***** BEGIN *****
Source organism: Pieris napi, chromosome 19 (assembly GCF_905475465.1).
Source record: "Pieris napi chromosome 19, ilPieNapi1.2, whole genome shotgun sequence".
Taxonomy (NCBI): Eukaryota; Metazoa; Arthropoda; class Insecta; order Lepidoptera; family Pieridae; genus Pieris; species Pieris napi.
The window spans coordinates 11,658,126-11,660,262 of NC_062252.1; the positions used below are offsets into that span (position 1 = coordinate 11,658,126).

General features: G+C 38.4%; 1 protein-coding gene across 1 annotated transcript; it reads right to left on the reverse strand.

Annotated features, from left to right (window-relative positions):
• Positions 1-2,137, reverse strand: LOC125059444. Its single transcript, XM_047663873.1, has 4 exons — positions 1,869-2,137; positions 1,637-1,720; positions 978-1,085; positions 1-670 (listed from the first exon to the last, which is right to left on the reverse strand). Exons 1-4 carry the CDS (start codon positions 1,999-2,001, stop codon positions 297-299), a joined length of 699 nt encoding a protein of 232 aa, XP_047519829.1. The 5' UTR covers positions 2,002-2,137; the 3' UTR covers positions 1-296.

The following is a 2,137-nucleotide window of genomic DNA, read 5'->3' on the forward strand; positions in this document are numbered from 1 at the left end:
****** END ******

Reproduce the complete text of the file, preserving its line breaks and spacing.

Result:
Source organism: Pieris napi, chromosome 19 (assembly GCF_905475465.1).
Source record: "Pieris napi chromosome 19, ilPieNapi1.2, whole genome shotgun sequence".
Taxonomy (NCBI): Eukaryota; Metazoa; Arthropoda; class Insecta; order Lepidoptera; family Pieridae; genus Pieris; species Pieris napi.
The window spans coordinates 11,658,126-11,660,262 of NC_062252.1; the positions used below are offsets into that span (position 1 = coordinate 11,658,126).

General features: G+C 38.4%; 1 protein-coding gene across 1 annotated transcript; it reads right to left on the reverse strand.

Annotated features, from left to right (window-relative positions):
• Positions 1-2,137, reverse strand: LOC125059444. Its single transcript, XM_047663873.1, has 4 exons — positions 1,869-2,137; positions 1,637-1,720; positions 978-1,085; positions 1-670 (listed from the first exon to the last, which is right to left on the reverse strand). Exons 1-4 carry the CDS (start codon positions 1,999-2,001, stop codon positions 297-299), a joined length of 699 nt encoding a protein of 232 aa, XP_047519829.1. The 5' UTR covers positions 2,002-2,137; the 3' UTR covers positions 1-296.

The following is a 2,137-nucleotide window of genomic DNA, read 5'->3' on the forward strand; positions in this document are numbered from 1 at the left end: